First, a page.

Implicit differentiation

So far we’ve only differentiated functions, or relations where `y` was written explicitly as a function of `x`. We can also differentiate relations that aren’t functions, and they are often written implicitly (sometimes there is no other way). To differentiate these relations, we take the derivative of both sides and solve for the derivative that we want.

Example

Consider the following relation:

`x^2 + y^2 = 25`.

This describes a circle centred about the origin with a radius of 5. In this relation, `y` is not a function of `x`, but we still want to find the derivative of the former with respect to the latter. We start by taking the derivative of both sides:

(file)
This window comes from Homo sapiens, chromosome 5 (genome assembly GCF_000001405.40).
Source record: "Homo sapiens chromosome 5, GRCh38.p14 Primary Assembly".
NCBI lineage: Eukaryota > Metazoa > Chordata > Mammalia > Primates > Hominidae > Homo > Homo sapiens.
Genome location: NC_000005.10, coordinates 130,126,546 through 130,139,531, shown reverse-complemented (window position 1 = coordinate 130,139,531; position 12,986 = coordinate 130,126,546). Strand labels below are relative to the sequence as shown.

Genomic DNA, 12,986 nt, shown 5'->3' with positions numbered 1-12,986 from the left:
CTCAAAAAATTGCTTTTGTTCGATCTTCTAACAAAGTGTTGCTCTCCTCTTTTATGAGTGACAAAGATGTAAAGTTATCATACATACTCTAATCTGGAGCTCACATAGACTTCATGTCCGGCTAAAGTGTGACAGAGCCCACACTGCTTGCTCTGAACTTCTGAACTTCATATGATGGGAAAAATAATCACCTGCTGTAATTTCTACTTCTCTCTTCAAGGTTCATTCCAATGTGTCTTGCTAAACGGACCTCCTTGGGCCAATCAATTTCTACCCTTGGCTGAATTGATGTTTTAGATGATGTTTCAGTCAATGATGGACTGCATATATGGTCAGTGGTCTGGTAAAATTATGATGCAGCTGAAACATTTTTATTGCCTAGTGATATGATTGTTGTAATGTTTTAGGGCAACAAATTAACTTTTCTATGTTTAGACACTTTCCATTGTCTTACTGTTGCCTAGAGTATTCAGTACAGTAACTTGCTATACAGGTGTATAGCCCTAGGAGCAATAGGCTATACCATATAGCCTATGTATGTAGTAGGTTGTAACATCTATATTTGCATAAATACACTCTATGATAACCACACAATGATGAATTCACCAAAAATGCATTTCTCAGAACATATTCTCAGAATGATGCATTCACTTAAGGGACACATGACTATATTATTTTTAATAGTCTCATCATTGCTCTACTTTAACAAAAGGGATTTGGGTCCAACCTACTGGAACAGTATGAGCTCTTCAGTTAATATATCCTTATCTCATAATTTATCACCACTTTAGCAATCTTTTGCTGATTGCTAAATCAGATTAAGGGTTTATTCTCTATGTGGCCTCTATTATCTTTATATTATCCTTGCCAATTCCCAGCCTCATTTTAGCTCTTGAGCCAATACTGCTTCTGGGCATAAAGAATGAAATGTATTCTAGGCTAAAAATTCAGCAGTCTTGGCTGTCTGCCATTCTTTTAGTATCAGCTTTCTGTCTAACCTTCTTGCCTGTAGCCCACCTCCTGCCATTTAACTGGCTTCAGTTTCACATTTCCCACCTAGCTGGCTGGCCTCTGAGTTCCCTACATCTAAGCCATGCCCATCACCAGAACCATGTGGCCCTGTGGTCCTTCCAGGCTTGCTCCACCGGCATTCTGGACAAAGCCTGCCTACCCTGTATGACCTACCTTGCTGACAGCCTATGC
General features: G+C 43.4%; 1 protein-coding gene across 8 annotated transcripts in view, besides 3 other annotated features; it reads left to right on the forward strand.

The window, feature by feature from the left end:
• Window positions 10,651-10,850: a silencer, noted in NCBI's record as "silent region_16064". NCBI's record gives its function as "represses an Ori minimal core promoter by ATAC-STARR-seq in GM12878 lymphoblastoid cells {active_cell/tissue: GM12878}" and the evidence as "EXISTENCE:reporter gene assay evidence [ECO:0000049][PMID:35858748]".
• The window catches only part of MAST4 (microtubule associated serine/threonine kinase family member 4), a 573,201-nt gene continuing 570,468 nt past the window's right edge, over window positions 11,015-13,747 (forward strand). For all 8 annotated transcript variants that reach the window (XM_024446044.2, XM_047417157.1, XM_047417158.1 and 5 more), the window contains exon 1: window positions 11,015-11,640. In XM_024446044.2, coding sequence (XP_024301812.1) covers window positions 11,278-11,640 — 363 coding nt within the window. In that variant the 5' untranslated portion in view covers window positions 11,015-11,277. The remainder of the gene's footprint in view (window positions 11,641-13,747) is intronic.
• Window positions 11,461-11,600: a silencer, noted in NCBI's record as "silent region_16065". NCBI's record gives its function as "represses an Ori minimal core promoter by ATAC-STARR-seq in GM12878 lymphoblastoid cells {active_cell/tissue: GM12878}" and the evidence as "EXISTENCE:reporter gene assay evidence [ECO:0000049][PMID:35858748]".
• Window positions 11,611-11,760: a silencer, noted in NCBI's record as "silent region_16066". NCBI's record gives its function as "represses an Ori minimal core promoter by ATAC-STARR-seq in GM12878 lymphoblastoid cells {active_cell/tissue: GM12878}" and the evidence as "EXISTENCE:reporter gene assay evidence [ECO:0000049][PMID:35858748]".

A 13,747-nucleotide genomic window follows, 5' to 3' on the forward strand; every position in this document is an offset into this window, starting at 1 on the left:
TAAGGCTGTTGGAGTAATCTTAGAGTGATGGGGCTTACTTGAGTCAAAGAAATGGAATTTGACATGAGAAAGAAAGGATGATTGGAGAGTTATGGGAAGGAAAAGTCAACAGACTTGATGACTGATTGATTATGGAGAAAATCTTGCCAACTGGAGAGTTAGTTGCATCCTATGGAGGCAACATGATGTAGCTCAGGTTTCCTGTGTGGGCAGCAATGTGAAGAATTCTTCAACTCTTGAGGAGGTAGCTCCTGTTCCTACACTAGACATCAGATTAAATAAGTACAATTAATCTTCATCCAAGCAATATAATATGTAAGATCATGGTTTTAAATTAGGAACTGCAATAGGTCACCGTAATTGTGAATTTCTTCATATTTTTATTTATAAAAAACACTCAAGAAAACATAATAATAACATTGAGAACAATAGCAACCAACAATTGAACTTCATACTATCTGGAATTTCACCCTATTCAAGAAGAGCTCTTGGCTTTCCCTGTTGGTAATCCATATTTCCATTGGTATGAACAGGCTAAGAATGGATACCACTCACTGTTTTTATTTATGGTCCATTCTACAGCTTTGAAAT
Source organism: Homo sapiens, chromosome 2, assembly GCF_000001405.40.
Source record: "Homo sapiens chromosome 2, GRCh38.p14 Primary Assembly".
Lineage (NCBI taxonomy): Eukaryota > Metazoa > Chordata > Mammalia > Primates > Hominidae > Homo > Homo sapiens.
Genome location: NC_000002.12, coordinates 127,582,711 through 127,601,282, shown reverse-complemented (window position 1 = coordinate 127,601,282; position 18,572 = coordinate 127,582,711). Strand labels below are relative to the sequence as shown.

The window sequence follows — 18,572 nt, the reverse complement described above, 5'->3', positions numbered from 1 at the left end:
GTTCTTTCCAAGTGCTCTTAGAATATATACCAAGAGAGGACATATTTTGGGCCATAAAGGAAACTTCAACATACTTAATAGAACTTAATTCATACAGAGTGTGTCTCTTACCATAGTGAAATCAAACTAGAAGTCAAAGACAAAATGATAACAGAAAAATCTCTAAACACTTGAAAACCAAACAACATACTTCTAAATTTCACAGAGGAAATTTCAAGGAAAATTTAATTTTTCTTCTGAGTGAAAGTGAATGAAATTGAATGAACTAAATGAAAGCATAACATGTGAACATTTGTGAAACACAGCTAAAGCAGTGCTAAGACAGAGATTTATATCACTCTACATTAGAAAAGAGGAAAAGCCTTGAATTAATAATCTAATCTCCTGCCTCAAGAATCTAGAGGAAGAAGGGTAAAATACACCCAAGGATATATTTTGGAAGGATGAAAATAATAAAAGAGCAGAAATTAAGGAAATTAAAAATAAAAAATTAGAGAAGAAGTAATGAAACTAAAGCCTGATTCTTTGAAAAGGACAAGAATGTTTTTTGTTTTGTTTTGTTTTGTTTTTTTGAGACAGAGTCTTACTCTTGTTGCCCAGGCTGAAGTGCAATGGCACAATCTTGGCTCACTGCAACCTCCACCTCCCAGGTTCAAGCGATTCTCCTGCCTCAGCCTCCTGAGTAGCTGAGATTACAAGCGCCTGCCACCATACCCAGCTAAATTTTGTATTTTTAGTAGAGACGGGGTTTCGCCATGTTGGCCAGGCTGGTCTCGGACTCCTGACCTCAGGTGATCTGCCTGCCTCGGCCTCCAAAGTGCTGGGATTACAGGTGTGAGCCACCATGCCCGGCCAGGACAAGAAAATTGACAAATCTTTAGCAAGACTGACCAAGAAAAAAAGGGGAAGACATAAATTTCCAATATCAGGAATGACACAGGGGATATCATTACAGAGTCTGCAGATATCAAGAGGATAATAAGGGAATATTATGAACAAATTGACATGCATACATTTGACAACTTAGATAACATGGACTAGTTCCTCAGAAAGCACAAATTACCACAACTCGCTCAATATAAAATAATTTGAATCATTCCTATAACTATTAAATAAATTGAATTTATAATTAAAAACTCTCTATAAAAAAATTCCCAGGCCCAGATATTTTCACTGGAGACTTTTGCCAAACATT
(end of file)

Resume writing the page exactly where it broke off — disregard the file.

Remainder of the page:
`d/(dx)(x^2 + y^2) = d/(dx)25`.

We can apply the sum rule on the left and the constant rule on the right:

`d/(dx)x^2 + d/(dx)y^2 = 0`.

The `x^2` term is easy, but we need the chain rule for the `y^2` term:

`2x + 2y*(dy)/(dx) = 0`.

Now we can simply solve for the derivative that has just appeared:

`(dy)/(dx) = -x/y`.

We’re done! That’s all there is to it. Try verifying this derivative by looking at the tangent slopes on a circle with a radius of 25.